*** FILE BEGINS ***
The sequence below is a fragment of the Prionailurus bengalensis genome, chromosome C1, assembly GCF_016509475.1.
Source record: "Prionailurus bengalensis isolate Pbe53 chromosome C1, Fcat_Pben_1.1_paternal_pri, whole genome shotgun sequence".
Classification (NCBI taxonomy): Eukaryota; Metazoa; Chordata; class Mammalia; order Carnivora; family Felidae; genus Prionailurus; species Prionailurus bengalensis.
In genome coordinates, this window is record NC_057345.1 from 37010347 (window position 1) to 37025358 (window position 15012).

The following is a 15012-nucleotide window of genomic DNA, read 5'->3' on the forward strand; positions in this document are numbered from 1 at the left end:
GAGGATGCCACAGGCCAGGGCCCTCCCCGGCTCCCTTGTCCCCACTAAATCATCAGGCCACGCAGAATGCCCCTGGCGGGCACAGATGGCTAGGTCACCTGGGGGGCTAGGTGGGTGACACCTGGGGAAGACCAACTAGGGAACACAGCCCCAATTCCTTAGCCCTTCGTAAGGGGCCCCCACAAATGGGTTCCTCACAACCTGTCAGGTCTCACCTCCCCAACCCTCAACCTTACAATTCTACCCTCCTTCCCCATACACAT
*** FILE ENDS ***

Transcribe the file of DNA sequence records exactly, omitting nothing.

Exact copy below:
The sequence below is a fragment of the Prionailurus bengalensis genome, chromosome C1, assembly GCF_016509475.1.
Source record: "Prionailurus bengalensis isolate Pbe53 chromosome C1, Fcat_Pben_1.1_paternal_pri, whole genome shotgun sequence".
Classification (NCBI taxonomy): Eukaryota; Metazoa; Chordata; class Mammalia; order Carnivora; family Felidae; genus Prionailurus; species Prionailurus bengalensis.
In genome coordinates, this window is record NC_057345.1 from 37010347 (window position 1) to 37025358 (window position 15012).

The following is a 15012-nucleotide window of genomic DNA, read 5'->3' on the forward strand; positions in this document are numbered from 1 at the left end:
GAGGATGCCACAGGCCAGGGCCCTCCCCGGCTCCCTTGTCCCCACTAAATCATCAGGCCACGCAGAATGCCCCTGGCGGGCACAGATGGCTAGGTCACCTGGGGGGCTAGGTGGGTGACACCTGGGGAAGACCAACTAGGGAACACAGCCCCAATTCCTTAGCCCTTCGTAAGGGGCCCCCACAAATGGGTTCCTCACAACCTGTCAGGTCTCACCTCCCCAACCCTCAACCTTACAATTCTACCCTCCTTCCCCATACACAT